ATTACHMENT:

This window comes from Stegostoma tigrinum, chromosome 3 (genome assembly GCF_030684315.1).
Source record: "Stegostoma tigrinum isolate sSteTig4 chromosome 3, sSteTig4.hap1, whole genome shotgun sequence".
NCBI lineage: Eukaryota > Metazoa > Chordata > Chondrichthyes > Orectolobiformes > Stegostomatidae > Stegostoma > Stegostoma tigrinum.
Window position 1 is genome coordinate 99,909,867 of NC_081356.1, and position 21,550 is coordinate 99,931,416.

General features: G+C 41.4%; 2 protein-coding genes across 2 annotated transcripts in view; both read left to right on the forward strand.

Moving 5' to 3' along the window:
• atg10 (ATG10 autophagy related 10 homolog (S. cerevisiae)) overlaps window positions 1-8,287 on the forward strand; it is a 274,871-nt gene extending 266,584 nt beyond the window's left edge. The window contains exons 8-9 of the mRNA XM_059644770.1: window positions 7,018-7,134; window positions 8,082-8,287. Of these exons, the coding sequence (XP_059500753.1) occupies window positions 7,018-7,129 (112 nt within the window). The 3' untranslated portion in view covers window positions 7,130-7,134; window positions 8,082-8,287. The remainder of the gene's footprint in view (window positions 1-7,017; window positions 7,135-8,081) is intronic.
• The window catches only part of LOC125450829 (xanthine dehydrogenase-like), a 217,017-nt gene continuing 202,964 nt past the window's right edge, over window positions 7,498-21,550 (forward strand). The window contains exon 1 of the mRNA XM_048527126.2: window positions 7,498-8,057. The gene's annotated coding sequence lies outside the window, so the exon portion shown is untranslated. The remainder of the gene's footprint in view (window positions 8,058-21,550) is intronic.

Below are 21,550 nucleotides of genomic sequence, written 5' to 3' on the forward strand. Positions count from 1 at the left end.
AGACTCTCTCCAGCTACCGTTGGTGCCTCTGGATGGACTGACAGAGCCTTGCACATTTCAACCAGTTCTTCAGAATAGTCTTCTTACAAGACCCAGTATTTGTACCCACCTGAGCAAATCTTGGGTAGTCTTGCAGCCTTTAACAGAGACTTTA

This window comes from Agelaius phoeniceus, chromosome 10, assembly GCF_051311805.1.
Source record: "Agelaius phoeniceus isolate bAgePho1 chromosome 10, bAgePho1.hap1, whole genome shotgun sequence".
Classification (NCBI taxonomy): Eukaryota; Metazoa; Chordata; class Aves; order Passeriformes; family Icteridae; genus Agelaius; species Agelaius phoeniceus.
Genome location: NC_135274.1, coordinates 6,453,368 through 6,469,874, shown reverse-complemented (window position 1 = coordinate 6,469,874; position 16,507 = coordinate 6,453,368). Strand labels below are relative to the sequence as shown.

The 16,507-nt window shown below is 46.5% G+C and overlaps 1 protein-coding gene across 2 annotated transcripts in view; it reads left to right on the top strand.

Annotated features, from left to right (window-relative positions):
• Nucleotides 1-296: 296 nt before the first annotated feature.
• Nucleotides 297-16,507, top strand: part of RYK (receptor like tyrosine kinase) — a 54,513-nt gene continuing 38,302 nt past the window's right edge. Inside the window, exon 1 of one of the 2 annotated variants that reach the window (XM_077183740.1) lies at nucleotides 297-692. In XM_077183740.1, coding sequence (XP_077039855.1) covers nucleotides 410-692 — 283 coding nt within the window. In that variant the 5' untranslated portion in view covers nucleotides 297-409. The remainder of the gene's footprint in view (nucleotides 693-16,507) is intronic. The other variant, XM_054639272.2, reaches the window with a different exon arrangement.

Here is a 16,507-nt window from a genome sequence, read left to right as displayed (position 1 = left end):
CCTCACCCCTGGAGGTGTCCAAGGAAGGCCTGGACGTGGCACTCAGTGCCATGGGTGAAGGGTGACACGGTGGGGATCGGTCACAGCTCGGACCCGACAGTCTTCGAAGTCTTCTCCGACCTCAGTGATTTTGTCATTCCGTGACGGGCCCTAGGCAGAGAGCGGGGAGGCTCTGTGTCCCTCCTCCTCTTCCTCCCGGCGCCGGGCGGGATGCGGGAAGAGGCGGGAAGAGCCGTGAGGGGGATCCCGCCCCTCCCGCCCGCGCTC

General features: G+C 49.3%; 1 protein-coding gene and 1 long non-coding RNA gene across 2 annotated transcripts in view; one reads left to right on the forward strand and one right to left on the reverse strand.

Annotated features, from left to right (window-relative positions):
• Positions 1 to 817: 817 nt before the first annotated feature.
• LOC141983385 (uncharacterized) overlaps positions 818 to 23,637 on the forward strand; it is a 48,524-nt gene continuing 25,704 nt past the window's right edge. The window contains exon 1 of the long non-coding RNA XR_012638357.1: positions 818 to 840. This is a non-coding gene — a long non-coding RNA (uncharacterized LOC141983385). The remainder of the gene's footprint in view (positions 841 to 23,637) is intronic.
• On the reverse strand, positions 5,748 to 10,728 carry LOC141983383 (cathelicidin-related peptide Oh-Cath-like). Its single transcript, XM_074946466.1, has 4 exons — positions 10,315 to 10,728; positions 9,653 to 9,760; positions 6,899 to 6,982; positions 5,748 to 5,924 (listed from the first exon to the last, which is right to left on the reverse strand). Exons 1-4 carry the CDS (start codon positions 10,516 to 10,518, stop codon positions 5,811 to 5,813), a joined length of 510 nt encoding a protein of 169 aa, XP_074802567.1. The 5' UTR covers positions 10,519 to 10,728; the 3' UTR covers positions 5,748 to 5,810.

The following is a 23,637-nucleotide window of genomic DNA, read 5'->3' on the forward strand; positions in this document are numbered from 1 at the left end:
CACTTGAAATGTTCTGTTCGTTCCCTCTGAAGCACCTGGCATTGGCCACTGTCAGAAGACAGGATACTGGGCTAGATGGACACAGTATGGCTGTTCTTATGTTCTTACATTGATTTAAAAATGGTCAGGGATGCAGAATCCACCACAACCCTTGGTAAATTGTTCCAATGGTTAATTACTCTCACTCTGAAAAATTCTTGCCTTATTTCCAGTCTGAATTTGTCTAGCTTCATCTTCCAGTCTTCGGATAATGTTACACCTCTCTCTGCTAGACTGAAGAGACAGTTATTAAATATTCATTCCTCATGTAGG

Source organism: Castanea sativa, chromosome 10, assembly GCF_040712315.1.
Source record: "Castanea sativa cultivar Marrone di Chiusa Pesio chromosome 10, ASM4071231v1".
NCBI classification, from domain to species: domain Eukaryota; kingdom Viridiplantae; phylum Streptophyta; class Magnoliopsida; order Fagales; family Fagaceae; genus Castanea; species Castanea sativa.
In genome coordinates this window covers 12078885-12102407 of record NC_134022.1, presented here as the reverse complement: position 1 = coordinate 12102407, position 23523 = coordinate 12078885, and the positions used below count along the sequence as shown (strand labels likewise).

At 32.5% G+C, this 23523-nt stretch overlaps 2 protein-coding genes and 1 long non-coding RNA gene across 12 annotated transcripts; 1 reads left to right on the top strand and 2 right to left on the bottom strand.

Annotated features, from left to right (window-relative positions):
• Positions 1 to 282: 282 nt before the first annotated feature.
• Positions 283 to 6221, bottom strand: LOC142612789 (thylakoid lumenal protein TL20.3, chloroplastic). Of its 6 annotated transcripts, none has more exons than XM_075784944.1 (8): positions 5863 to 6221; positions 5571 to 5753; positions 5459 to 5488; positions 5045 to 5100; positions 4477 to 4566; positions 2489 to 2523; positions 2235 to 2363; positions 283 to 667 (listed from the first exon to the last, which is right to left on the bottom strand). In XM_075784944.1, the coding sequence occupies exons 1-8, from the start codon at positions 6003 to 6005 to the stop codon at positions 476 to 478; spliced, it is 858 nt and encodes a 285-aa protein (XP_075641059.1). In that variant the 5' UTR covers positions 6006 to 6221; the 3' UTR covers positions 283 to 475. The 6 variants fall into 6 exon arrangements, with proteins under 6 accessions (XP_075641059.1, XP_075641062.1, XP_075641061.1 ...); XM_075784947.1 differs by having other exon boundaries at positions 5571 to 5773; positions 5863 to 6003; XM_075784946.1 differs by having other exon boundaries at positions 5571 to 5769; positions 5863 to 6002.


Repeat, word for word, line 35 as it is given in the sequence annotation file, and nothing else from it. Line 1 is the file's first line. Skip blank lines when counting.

• Positions 283 to 6221, bottom strand: LOC142612789 (thylakoid lumenal protein TL20.3, chloroplastic). Of its 6 annotated transcripts, none has more exons than XM_075784944.1 (8): positions 5863 to 6221; positions 5571 to 5753; positions 5459 to 5488; positions 5045 to 5100; positions 4477 to 4566; positions 2489 to 2523; positions 2235 to 2363; positions 283 to 667 (listed from the first exon to the last, which is right to left on the bottom strand). In XM_075784944.1, the coding sequence occupies exons 1-8, from the start codon at positions 6003 to 6005 to the stop codon at positions 476 to 478; spliced, it is 858 nt and encodes a 285-aa protein (XP_075641059.1). In that variant the 5' UTR covers positions 6006 to 6221; the 3' UTR covers positions 283 to 475. The 6 variants fall into 6 exon arrangements, with proteins under 6 accessions (XP_075641059.1, XP_075641062.1, XP_075641061.1 ...); XM_075784947.1 differs by having other exon boundaries at positions 5571 to 5773; positions 5863 to 6003; XM_075784946.1 differs by having other exon boundaries at positions 5571 to 5769; positions 5863 to 6002.